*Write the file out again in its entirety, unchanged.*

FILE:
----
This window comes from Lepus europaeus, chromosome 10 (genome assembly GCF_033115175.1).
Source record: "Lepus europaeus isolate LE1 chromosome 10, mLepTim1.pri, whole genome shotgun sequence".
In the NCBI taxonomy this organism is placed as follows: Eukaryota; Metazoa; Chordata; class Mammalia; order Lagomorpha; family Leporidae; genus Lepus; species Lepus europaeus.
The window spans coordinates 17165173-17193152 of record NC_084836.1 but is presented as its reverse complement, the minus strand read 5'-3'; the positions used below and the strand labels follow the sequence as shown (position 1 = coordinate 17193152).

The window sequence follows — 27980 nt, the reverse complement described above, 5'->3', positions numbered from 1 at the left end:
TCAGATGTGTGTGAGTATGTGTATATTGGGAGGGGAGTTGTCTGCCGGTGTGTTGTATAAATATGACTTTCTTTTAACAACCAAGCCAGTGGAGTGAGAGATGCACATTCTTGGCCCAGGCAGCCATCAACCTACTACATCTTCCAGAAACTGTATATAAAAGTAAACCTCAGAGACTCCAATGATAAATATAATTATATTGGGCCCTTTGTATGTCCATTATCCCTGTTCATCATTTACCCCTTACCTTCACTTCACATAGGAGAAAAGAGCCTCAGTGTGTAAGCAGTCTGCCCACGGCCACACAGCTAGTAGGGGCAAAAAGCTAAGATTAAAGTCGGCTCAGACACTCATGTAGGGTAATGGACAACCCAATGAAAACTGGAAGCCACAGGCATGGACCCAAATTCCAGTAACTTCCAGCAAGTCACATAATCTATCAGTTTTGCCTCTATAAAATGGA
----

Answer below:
This window comes from Lepus europaeus, chromosome 10 (genome assembly GCF_033115175.1).
Source record: "Lepus europaeus isolate LE1 chromosome 10, mLepTim1.pri, whole genome shotgun sequence".
In the NCBI taxonomy this organism is placed as follows: Eukaryota; Metazoa; Chordata; class Mammalia; order Lagomorpha; family Leporidae; genus Lepus; species Lepus europaeus.
The window spans coordinates 17165173-17193152 of record NC_084836.1 but is presented as its reverse complement, the minus strand read 5'-3'; the positions used below and the strand labels follow the sequence as shown (position 1 = coordinate 17193152).

The window sequence follows — 27980 nt, the reverse complement described above, 5'->3', positions numbered from 1 at the left end:
TCAGATGTGTGTGAGTATGTGTATATTGGGAGGGGAGTTGTCTGCCGGTGTGTTGTATAAATATGACTTTCTTTTAACAACCAAGCCAGTGGAGTGAGAGATGCACATTCTTGGCCCAGGCAGCCATCAACCTACTACATCTTCCAGAAACTGTATATAAAAGTAAACCTCAGAGACTCCAATGATAAATATAATTATATTGGGCCCTTTGTATGTCCATTATCCCTGTTCATCATTTACCCCTTACCTTCACTTCACATAGGAGAAAAGAGCCTCAGTGTGTAAGCAGTCTGCCCACGGCCACACAGCTAGTAGGGGCAAAAAGCTAAGATTAAAGTCGGCTCAGACACTCATGTAGGGTAATGGACAACCCAATGAAAACTGGAAGCCACAGGCATGGACCCAAATTCCAGTAACTTCCAGCAAGTCACATAATCTATCAGTTTTGCCTCTATAAAATGGA